06 November 2006

Dynamic Tension at 90 kph

So out here in the Wild West Bank there's a culture of hitchhiking. A finger pointed down means local, a finger out means long distance. There's almost always someone on the road. Since I have a car, I usually stop. But something bothers me about it. Nothing in the culture; I think it's beautiful. It's not the danger of it either, not exactly. It's that as soon as I have a hitchhiker in my car, I'm tense. The best I can formulate is that I'm socially tense. I am keenly aware of the person in the car.

I picked up a young woman tonight (okay, so she was cute, that's mostly immaterial to the progression of our story.) I made a touch of small talk, and then the silence set in. I felt the tension, palpable. It has a similar flavor every time - nothing accidental, nothing really to do with who the other person is, clearly coming from me.

I decided to face it. I pulled out my psycho-spiritual tool bag. I acknowledged it, the tension, gave myself some sympathy, stepped outside it, then a new tool - sat in the tension in a light meditation of not knowing - active not knowing, real open ignorance, then consciousness of God's name, God's presence, in everything, in me, in the the young woman next to me, in this feeling, in this tension, all the time not knowing - not needing to know.

A realization - when someone gets in your car in the West Bank, for all of the assumed nonchalance of it, they are offering you a deep trust. It creates a bond, a deep bond, a trust of life. But really - they don't know you. You're just a guy driving a car. There's a connection and no connection, a bond and no bond, a trust and a strangeness. The conversations that happen in a car seldom get to the level of intimacy that has to be present for the person to step through the door and sit down. That's the tension.

I was so excited, I told the young woman.

Now that I'm writing about it, I think it might also be the weirdness in a lot of perfunctory relationships. The salespeople in stores, the guys handing out flyers in the street. They all have eyes, souls, and the flitting relationships are an ill-fitting mask for the deep currents that underlie all human contact. It's just more pronounced in a closed car in the Wild West Bank.

8 comments:

yitz.. said...

kudos for transcending social awkwardness of cute strangers in your car...
and don't tell me it doesn't make a difference. That's like saying it isn't any easier to be yourself on a date with someone in whom you have no interest. sorry it's the kotzker in me speaking :)

but to be fair you're right on the whole and in the case of tremping it does apply to any driver and any trempist..

Eitan said...

Haha! I was just thinking about this earlier today from the other side of the equation. I always feel a bit uncomfortable with the drivers who choose the silence route. I like to talk for a few minutes, 'where you from, where you going, etc.,' and then if it becomes a conversation that's great, and if it becomes silence I feel that we at least introduced ourselves. But the totally silent driver makes me really uncomfortable, though I can't really demand that they talk to me because they are doing me a favor to begin with, and if they want to be alone with their thoughts, that's their prerogative.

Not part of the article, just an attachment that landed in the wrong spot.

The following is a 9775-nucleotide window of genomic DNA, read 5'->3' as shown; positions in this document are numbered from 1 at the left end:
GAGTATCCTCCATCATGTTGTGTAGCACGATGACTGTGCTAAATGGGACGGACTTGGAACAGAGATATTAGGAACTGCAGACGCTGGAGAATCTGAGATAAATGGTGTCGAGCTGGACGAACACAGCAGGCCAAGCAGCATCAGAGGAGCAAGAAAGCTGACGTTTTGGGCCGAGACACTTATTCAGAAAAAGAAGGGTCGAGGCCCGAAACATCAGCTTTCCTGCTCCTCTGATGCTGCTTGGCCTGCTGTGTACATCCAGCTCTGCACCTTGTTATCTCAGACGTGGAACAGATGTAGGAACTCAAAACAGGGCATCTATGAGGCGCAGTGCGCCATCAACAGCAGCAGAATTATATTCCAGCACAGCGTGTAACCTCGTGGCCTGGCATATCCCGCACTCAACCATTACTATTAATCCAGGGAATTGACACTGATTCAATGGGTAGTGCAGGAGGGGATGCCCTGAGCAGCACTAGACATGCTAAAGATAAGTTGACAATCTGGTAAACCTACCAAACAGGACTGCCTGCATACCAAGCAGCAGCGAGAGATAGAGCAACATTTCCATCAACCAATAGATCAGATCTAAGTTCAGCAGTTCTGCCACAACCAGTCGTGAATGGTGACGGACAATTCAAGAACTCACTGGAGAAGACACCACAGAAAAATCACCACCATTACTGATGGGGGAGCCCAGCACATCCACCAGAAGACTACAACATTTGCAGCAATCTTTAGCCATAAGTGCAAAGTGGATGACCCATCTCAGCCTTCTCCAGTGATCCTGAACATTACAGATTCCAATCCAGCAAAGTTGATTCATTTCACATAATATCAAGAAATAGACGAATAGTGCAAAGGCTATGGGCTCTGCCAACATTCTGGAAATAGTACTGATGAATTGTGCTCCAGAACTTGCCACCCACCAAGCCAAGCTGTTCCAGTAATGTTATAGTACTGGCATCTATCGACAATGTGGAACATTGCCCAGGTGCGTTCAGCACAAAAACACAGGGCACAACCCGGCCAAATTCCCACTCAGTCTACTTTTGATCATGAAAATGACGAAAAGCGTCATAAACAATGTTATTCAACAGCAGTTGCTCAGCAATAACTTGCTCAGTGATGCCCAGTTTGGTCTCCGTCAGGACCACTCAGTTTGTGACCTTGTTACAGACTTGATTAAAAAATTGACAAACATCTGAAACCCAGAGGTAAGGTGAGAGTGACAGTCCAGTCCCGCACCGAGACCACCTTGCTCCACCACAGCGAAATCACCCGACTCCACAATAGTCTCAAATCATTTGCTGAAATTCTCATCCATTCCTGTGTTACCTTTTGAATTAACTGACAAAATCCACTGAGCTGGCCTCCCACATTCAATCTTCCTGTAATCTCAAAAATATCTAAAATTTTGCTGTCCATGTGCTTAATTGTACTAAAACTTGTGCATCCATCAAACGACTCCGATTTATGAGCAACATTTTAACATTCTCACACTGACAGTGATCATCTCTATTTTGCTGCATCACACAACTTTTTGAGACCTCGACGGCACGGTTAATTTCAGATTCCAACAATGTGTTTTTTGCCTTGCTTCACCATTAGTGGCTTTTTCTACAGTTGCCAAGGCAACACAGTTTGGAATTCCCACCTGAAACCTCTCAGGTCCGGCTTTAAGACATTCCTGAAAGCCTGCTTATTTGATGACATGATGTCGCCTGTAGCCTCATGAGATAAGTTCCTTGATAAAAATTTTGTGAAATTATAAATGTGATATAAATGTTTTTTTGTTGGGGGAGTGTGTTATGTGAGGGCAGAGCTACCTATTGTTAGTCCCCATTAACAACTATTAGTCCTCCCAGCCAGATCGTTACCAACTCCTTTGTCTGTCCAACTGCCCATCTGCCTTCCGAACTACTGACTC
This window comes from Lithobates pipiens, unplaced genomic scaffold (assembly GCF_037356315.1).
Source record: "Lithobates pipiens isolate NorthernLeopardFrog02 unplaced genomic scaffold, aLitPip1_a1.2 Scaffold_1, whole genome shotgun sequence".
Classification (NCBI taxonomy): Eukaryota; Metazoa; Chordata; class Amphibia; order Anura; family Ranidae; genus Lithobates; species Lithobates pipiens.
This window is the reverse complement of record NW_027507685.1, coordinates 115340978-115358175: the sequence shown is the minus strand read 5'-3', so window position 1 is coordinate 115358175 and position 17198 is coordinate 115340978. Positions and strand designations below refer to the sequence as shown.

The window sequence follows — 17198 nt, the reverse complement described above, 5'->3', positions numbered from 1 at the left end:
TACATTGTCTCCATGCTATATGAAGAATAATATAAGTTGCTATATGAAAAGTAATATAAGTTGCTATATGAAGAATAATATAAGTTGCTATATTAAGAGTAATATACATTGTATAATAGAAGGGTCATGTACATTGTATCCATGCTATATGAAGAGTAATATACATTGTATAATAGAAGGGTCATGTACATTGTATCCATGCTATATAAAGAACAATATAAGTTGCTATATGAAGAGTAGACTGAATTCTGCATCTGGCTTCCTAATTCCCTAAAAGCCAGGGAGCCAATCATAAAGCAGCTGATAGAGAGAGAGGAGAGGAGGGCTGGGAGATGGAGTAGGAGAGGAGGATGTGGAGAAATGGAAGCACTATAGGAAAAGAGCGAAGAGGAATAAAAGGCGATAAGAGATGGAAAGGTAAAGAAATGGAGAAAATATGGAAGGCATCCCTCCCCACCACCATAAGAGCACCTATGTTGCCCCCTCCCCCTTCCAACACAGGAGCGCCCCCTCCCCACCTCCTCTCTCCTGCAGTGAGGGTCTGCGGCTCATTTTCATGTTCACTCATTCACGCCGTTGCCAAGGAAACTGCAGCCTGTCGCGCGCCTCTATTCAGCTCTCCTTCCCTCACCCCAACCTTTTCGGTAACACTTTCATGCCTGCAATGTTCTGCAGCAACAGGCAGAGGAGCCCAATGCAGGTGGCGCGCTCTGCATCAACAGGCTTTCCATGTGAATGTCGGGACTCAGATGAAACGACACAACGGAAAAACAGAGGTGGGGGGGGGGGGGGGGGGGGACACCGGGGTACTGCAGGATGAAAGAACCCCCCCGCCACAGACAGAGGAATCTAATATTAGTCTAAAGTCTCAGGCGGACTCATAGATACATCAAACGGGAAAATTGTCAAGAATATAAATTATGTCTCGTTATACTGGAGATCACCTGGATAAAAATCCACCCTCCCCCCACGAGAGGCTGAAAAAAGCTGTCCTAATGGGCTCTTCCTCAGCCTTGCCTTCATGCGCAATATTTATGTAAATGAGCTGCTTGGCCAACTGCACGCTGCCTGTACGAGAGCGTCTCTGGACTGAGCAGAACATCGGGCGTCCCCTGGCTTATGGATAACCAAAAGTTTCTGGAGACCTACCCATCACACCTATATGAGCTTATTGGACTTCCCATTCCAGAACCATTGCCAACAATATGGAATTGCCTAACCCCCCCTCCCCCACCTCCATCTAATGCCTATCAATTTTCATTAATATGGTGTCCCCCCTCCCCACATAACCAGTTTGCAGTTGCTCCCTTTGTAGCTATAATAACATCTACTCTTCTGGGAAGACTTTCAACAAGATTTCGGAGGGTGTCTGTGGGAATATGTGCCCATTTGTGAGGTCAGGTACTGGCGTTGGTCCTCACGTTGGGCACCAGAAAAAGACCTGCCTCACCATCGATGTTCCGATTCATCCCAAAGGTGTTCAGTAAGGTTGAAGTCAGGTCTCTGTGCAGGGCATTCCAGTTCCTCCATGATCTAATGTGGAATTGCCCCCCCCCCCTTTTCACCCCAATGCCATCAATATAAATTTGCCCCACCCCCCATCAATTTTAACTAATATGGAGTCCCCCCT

oishkapipik said...

Awsome story! I can totally relate to that feeling, I am a big fan of picking up hitchhikers! Being that my car breaks down so much I know that awsome feeling when someone actually stops to give you a ride.

So come on! I was dying to know what her response was. Did she think you were insane? or did she relate?

'laizer said...

Oishk! Good to see you.

At the time, her response wasn't as important as just being real and putting it out there. But, yes, she was responsive.

Stu said...

After Yitz gave some mussar, I'm gonna have to cut through that well-veneered exterior of yours and second the Oish in asking, "what did she SAY???"

As far as tremping, one thing you didn't explore is that the tremping atmosphere is its own unique weirdness, unrelated to the West Bank or general social tensions. There seems to be a code that demands, among other specific behaviors (no cell phone, no singing Meat Loaf out loud), that you are not supposed to speak during a tremp. I, as you might very well assume, sometimes try to violate that code, always when i am the driver and occasionally when I am the passenger.

I think i might have more to say on this, but, as you can see on The 'Stu, I'm not gonna

'laizer said...

What would you say, Stu?

Eliyahu Dror said...

Eliezer, I am inspired that you made this ride an opportunity to connect with the Name. I appreciate you sharing this in that I don't feel so strange or alone in knowing that I have also spent many a tremp ride first marveling at the tension and then marveling at the miracle of non-negotiated cooperation. When thiking to myself, I never used the word "trust" in the descriptions that I would use to describe the essential quality of the interaction in a tremp in the west bank (or any where else?), but in reading your blog it does ring true. However, I don't know if it is the driver and the passenger who are trusting one another so anonymously that I would say is the dominant trust relationship on the ride. Rather, for me, the awkwardness seems to bring out into awareness the intense trust that I must have in HaShem-first for getting into this car- then by extention for living each moment without knowing what will be. Thank you for bringing this thought to my attention. It has helped me come a little closer to grasping the illusive term "trust in HaShem", which puzzles me so often and so deeply.

'laizer said...

Eliyahu,

I'm glad I helped to add a piece to such a holy puzzle...